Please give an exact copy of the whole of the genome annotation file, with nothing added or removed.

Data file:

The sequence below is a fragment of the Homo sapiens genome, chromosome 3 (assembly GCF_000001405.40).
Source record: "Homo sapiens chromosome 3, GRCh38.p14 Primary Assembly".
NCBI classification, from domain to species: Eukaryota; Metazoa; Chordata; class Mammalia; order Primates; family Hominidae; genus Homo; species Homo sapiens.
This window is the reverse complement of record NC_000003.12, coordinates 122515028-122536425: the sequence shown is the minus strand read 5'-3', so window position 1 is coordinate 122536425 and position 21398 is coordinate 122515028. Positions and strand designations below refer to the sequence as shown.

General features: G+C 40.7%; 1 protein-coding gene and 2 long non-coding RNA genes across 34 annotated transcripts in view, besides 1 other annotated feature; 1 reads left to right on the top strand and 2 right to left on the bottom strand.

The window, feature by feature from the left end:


The sequence below is a fragment of the Homo sapiens genome, chromosome 3 (assembly GCF_000001405.40).
Source record: "Homo sapiens chromosome 3, GRCh38.p14 Primary Assembly".
NCBI classification, from domain to species: Eukaryota; Metazoa; Chordata; class Mammalia; order Primates; family Hominidae; genus Homo; species Homo sapiens.
This window is the reverse complement of record NC_000003.12, coordinates 122515028-122536425: the sequence shown is the minus strand read 5'-3', so window position 1 is coordinate 122536425 and position 21398 is coordinate 122515028. Positions and strand designations below refer to the sequence as shown.

General features: G+C 40.7%; 1 protein-coding gene and 2 long non-coding RNA genes across 34 annotated transcripts in view, besides 1 other annotated feature; 1 reads left to right on the top strand and 2 right to left on the bottom strand.

The window, feature by feature from the left end: